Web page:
The Rye Fire Protection District Board of Directors met Wednesday, August 20. RFPD’s newest Board member is Bill Monck, replacing the outgoing John Schaiberger.
The Board approved a new 457(k) elective retirement plan for RFPD employees. The plan allows individual employees to set aside pre-tax dollars in a special plan administered by the Fire and Police Pension Association, in addition to the pension provided by the FPPA.
The RFPD is preparing to build a new fire station, and the Board is preparing a bond sale to provide the funds. The bond proposal was sent to a consultant for suggestions. The consultant suggested several changes, and the Board voted to accept the changes. Look for more information on the fire station and the bond issue in coming months.
Fire Chief Phil Daniels announced the District just purchased a truck from PepsiCo. The truck has 150,000 miles on it, but is in great condition, and they expect it to last many more years. It will be used to tow two new trailers the district is receiving from FEMA. The trailers will provide shower and restroom facilities for firefighters fighting large fires far from home. Firefighters are often called out of their own districts to assist with larger firefighting efforts, and two RFPD firefighters are on assignment in Oregon and three are in California.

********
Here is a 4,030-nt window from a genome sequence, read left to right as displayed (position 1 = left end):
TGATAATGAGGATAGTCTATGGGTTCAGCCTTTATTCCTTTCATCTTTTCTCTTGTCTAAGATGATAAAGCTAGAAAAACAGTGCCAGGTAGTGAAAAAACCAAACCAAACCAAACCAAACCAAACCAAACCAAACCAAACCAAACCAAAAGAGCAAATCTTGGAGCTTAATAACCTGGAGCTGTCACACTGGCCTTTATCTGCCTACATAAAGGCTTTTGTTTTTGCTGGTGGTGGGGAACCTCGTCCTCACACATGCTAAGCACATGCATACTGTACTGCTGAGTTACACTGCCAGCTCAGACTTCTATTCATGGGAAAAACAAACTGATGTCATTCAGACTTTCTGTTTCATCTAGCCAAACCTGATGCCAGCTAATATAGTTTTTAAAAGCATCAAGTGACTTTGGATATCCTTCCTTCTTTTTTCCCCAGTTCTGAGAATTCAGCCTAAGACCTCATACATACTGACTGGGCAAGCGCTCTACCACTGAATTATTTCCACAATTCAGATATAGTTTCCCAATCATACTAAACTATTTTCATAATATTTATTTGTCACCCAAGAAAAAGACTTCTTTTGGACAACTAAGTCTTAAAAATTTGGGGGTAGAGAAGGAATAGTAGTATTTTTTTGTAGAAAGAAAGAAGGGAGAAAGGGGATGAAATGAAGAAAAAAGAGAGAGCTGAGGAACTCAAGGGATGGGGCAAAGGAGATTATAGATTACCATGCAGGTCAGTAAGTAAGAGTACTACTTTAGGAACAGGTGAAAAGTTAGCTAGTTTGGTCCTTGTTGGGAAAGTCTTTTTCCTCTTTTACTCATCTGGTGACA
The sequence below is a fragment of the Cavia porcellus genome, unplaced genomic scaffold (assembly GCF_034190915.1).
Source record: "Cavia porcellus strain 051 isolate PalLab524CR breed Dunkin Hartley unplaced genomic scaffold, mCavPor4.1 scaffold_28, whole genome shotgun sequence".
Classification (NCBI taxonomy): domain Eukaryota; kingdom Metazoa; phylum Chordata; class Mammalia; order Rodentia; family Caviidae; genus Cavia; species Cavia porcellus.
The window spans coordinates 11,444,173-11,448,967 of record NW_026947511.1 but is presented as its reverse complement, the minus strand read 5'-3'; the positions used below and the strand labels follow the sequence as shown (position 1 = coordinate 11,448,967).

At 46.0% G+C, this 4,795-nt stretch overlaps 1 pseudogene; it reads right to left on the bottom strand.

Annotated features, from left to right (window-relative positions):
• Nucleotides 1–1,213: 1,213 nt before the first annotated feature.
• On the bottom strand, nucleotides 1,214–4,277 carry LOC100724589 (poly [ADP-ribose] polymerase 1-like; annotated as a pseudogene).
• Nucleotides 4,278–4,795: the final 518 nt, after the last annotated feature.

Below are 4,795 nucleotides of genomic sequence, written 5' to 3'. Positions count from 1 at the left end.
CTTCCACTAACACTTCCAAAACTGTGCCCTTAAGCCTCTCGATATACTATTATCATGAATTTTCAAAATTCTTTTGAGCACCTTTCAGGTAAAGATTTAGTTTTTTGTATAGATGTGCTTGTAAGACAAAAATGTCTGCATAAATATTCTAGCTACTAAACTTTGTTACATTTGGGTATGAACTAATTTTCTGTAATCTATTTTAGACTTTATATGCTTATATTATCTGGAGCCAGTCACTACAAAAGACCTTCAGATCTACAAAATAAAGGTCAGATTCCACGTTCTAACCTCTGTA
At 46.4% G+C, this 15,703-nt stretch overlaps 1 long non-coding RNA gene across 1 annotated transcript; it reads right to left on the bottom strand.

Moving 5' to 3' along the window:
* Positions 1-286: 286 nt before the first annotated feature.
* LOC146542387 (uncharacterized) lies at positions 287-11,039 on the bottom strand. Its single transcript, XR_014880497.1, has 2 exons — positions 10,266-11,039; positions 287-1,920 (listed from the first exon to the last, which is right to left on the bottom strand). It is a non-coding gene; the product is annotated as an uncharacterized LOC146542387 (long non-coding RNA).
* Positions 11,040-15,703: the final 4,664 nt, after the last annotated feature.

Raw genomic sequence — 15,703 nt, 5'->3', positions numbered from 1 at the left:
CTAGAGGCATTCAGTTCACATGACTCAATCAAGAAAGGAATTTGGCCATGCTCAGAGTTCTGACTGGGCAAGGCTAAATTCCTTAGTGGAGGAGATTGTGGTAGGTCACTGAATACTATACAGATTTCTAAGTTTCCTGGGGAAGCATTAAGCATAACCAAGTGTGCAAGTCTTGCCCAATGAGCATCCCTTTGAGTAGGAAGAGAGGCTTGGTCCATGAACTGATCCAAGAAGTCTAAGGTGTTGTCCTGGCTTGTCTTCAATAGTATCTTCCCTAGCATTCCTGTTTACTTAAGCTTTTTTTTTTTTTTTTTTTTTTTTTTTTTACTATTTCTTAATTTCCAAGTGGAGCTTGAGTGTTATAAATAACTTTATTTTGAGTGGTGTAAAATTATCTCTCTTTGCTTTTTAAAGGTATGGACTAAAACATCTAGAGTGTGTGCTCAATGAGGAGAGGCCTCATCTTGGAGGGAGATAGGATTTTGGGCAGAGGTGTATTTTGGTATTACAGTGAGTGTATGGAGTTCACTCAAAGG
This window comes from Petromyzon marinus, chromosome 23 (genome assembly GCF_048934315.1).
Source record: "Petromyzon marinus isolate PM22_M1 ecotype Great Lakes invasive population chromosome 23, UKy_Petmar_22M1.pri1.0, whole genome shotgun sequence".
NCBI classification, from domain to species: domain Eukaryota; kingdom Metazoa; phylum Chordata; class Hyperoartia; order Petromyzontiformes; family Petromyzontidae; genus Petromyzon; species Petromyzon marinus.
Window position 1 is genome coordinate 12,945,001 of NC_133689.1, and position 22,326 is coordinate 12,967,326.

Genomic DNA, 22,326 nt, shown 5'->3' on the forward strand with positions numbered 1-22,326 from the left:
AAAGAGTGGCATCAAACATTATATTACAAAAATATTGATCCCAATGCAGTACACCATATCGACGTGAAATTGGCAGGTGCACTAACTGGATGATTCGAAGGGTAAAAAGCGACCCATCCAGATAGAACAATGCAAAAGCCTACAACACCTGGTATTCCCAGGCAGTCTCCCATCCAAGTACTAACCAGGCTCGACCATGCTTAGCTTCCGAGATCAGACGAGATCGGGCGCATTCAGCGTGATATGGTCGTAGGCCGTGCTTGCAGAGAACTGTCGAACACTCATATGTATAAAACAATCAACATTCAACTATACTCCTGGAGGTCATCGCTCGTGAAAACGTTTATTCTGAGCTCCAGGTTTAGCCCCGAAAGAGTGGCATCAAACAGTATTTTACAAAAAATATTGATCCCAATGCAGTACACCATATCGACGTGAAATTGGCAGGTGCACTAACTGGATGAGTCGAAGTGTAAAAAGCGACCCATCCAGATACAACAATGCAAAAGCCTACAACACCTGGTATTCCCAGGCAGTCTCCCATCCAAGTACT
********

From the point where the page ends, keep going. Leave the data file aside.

The Bureau of Land Management is requiring all fire departments to provide new portable fire shelters for their staff. The BLM is also providing a grant for 90% of the funds needed to purchase these shelters. The board voted to accept the BLM grant and allow Chief Daniels to sign the contract.
Sara Blackhurst, Executive Director of the Greenhorn Valley Chamber of Commerce, informed the board of the upcoming Vision Summit and requested RFPD’s participation. She is requesting participation from all elected bodies in the valley in order to make everyone’s voices heard. Chairman Sonny Hood and Director Ed Sutcliffe agreed to represent RFPD at the Summit.
Sam Serracino and Dick Greet from the Rye Board of Directors approached the RFPD for help with raising funds for the new water project in Rye. The water project, which includes a new water treatment plant and meters on each tap, will cost approximately $1.1 million. Rye was recently granted $467,350 by the Department of Local Affairs, and although grateful for the grant, the town of Rye is still struggling to come up with the rest of the money. Rye is approved to borrow the remainder at a very low rate, approximately 1.25%. But even that leaves them in a tough position, as paying it back would require tripling the entire town’s water bill for the next thirty years. Rye is approaching every group possible, including state and county officials, and they’ll keep us updated on their progress.
This article originally appeared in the September 3, 2008, edition of the Greenhorn Valley View.